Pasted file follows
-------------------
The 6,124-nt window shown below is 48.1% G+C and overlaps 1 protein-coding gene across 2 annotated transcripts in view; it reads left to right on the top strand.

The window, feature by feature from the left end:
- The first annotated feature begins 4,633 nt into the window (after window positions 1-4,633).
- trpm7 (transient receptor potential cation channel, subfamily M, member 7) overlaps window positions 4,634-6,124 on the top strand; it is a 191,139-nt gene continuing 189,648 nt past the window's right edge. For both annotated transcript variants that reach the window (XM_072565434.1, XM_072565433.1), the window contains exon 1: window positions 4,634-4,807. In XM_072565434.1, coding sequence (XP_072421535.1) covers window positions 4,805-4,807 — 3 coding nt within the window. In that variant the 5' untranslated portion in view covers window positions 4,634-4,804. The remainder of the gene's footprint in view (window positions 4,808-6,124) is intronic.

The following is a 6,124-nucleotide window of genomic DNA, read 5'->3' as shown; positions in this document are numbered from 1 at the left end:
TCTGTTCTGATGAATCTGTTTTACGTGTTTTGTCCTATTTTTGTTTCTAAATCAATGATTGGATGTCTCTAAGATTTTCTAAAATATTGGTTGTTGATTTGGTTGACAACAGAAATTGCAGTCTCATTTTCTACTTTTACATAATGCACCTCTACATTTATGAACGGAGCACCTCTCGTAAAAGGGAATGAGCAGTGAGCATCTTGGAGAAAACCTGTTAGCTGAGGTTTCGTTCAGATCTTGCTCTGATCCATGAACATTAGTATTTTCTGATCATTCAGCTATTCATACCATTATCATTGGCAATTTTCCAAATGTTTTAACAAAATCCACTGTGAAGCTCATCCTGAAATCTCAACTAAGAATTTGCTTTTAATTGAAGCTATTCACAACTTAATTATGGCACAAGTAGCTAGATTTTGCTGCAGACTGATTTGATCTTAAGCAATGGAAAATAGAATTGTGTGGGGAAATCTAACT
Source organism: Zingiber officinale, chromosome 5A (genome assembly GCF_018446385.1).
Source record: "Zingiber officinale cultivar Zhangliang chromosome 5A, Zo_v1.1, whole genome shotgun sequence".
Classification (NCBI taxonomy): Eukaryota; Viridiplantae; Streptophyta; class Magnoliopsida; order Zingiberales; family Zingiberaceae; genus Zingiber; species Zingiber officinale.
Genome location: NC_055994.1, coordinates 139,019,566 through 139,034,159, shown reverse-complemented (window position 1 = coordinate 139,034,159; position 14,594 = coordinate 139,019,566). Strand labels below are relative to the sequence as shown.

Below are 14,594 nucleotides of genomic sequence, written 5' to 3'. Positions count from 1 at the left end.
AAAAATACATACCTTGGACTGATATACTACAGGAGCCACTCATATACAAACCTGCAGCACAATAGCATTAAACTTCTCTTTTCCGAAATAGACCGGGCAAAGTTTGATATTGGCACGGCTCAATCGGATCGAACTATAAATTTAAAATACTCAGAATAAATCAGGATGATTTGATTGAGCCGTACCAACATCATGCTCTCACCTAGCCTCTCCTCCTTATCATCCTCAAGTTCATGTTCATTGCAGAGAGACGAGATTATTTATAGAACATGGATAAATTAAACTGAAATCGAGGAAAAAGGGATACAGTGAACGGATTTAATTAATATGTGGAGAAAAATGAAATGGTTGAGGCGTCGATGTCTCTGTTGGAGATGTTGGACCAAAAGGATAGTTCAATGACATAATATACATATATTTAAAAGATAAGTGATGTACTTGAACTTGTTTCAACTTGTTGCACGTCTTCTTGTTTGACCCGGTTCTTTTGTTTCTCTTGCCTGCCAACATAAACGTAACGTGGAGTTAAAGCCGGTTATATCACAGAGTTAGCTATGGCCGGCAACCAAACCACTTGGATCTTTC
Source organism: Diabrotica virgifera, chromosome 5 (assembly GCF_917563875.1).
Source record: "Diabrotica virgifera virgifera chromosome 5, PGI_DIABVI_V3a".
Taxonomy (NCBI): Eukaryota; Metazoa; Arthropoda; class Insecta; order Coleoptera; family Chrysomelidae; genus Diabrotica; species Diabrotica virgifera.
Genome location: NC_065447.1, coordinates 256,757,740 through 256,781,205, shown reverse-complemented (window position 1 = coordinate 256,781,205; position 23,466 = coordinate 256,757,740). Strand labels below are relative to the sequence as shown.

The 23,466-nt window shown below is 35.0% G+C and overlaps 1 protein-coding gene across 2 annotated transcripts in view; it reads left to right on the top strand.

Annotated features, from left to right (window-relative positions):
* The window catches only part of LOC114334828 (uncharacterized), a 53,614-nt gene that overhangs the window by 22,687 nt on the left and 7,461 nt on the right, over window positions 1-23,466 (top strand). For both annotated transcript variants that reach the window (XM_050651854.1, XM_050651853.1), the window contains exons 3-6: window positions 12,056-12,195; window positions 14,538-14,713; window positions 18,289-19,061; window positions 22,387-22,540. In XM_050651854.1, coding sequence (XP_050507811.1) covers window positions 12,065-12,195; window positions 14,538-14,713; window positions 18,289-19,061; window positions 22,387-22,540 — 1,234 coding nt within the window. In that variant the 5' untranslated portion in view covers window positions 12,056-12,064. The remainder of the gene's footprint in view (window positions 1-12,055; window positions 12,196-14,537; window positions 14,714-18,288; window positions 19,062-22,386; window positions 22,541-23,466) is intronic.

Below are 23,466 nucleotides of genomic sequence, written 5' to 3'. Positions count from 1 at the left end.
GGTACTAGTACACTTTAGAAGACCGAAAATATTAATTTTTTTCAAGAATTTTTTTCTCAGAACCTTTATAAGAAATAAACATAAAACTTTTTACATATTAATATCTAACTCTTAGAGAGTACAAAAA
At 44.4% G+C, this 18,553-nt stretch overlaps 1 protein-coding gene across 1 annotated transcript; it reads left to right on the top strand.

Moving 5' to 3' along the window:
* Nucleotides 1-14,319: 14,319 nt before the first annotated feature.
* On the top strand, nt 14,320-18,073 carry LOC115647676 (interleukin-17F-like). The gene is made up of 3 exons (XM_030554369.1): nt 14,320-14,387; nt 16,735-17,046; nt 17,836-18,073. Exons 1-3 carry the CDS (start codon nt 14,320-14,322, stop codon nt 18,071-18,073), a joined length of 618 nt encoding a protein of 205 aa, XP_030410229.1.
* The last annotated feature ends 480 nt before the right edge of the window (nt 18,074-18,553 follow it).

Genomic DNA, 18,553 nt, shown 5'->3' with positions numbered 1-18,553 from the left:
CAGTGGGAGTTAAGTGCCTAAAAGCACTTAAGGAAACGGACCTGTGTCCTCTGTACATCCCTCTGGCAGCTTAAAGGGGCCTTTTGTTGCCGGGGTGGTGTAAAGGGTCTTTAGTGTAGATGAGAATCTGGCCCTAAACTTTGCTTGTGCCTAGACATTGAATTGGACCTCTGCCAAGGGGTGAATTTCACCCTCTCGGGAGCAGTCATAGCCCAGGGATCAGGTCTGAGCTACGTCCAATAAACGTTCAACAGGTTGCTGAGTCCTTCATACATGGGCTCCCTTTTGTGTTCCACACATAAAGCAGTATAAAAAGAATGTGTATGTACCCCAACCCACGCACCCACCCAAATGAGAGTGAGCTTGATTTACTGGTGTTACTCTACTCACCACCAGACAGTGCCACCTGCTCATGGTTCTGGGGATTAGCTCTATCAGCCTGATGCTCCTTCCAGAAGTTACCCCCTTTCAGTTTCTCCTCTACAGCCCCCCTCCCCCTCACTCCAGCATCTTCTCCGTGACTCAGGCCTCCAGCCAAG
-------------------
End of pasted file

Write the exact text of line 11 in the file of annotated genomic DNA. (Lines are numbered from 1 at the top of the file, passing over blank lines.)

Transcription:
Below are 14,594 nucleotides of genomic sequence, written 5' to 3'. Positions count from 1 at the left end.